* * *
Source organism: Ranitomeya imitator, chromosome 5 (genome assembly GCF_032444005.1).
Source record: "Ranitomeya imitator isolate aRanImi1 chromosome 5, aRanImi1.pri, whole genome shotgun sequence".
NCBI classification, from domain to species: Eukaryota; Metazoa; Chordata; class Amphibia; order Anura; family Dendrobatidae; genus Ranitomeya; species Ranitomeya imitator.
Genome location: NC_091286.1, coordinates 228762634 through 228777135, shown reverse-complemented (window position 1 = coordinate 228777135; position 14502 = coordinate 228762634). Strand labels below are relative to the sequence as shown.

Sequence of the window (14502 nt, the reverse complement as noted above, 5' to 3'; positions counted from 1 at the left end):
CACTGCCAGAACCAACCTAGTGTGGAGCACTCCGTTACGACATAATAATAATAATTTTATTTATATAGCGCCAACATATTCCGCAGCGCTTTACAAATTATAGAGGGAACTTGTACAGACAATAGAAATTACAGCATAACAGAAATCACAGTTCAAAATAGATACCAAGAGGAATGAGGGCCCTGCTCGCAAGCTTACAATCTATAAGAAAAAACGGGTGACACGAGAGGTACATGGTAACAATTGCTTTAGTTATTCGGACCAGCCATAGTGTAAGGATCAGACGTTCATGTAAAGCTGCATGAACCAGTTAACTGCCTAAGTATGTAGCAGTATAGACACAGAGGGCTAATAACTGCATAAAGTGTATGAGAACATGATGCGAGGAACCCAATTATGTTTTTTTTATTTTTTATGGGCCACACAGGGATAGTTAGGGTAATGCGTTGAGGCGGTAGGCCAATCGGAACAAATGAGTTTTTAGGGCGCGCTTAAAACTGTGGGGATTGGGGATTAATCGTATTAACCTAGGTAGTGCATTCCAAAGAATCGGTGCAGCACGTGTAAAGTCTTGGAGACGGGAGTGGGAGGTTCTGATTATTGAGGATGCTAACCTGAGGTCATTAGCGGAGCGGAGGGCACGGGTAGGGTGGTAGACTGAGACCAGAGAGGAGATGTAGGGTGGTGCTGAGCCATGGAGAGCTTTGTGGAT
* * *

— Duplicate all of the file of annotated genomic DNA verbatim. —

Source organism: Ranitomeya imitator, chromosome 5 (genome assembly GCF_032444005.1).
Source record: "Ranitomeya imitator isolate aRanImi1 chromosome 5, aRanImi1.pri, whole genome shotgun sequence".
NCBI classification, from domain to species: Eukaryota; Metazoa; Chordata; class Amphibia; order Anura; family Dendrobatidae; genus Ranitomeya; species Ranitomeya imitator.
Genome location: NC_091286.1, coordinates 228762634 through 228777135, shown reverse-complemented (window position 1 = coordinate 228777135; position 14502 = coordinate 228762634). Strand labels below are relative to the sequence as shown.

Sequence of the window (14502 nt, the reverse complement as noted above, 5' to 3'; positions counted from 1 at the left end):
CACTGCCAGAACCAACCTAGTGTGGAGCACTCCGTTACGACATAATAATAATAATTTTATTTATATAGCGCCAACATATTCCGCAGCGCTTTACAAATTATAGAGGGAACTTGTACAGACAATAGAAATTACAGCATAACAGAAATCACAGTTCAAAATAGATACCAAGAGGAATGAGGGCCCTGCTCGCAAGCTTACAATCTATAAGAAAAAACGGGTGACACGAGAGGTACATGGTAACAATTGCTTTAGTTATTCGGACCAGCCATAGTGTAAGGATCAGACGTTCATGTAAAGCTGCATGAACCAGTTAACTGCCTAAGTATGTAGCAGTATAGACACAGAGGGCTAATAACTGCATAAAGTGTATGAGAACATGATGCGAGGAACCCAATTATGTTTTTTTTATTTTTTATGGGCCACACAGGGATAGTTAGGGTAATGCGTTGAGGCGGTAGGCCAATCGGAACAAATGAGTTTTTAGGGCGCGCTTAAAACTGTGGGGATTGGGGATTAATCGTATTAACCTAGGTAGTGCATTCCAAAGAATCGGTGCAGCACGTGTAAAGTCTTGGAGACGGGAGTGGGAGGTTCTGATTATTGAGGATGCTAACCTGAGGTCATTAGCGGAGCGGAGGGCACGGGTAGGGTGGTAGACTGAGACCAGAGAGGAGATGTAGGGTGGTGCTGAGCCATGGAGAGCTTTGTGGAT